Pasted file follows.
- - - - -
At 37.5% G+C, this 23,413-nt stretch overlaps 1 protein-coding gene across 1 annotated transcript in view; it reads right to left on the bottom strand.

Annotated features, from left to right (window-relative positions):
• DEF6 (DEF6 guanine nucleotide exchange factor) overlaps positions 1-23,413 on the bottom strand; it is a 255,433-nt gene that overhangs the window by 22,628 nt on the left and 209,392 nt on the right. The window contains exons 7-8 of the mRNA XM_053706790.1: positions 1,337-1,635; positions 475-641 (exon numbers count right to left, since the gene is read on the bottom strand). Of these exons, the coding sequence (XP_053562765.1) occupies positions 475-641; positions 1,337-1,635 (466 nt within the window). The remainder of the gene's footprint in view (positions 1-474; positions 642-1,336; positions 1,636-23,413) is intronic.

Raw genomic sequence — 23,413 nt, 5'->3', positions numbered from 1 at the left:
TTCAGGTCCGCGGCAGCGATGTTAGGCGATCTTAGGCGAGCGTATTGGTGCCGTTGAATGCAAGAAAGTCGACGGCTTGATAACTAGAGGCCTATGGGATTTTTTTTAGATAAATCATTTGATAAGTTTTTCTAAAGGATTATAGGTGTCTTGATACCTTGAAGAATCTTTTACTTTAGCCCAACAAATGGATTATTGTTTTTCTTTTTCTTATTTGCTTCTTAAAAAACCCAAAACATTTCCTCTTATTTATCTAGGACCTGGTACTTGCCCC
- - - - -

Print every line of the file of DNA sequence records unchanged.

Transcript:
At 37.5% G+C, this 23,413-nt stretch overlaps 1 protein-coding gene across 1 annotated transcript in view; it reads right to left on the bottom strand.

Annotated features, from left to right (window-relative positions):
• DEF6 (DEF6 guanine nucleotide exchange factor) overlaps positions 1-23,413 on the bottom strand; it is a 255,433-nt gene that overhangs the window by 22,628 nt on the left and 209,392 nt on the right. The window contains exons 7-8 of the mRNA XM_053706790.1: positions 1,337-1,635; positions 475-641 (exon numbers count right to left, since the gene is read on the bottom strand). Of these exons, the coding sequence (XP_053562765.1) occupies positions 475-641; positions 1,337-1,635 (466 nt within the window). The remainder of the gene's footprint in view (positions 1-474; positions 642-1,336; positions 1,636-23,413) is intronic.

Raw genomic sequence — 23,413 nt, 5'->3', positions numbered from 1 at the left:
TTCAGGTCCGCGGCAGCGATGTTAGGCGATCTTAGGCGAGCGTATTGGTGCCGTTGAATGCAAGAAAGTCGACGGCTTGATAACTAGAGGCCTATGGGATTTTTTTTAGATAAATCATTTGATAAGTTTTTCTAAAGGATTATAGGTGTCTTGATACCTTGAAGAATCTTTTACTTTAGCCCAACAAATGGATTATTGTTTTTCTTTTTCTTATTTGCTTCTTAAAAAACCCAAAACATTTCCTCTTATTTATCTAGGACCTGGTACTTGCCCC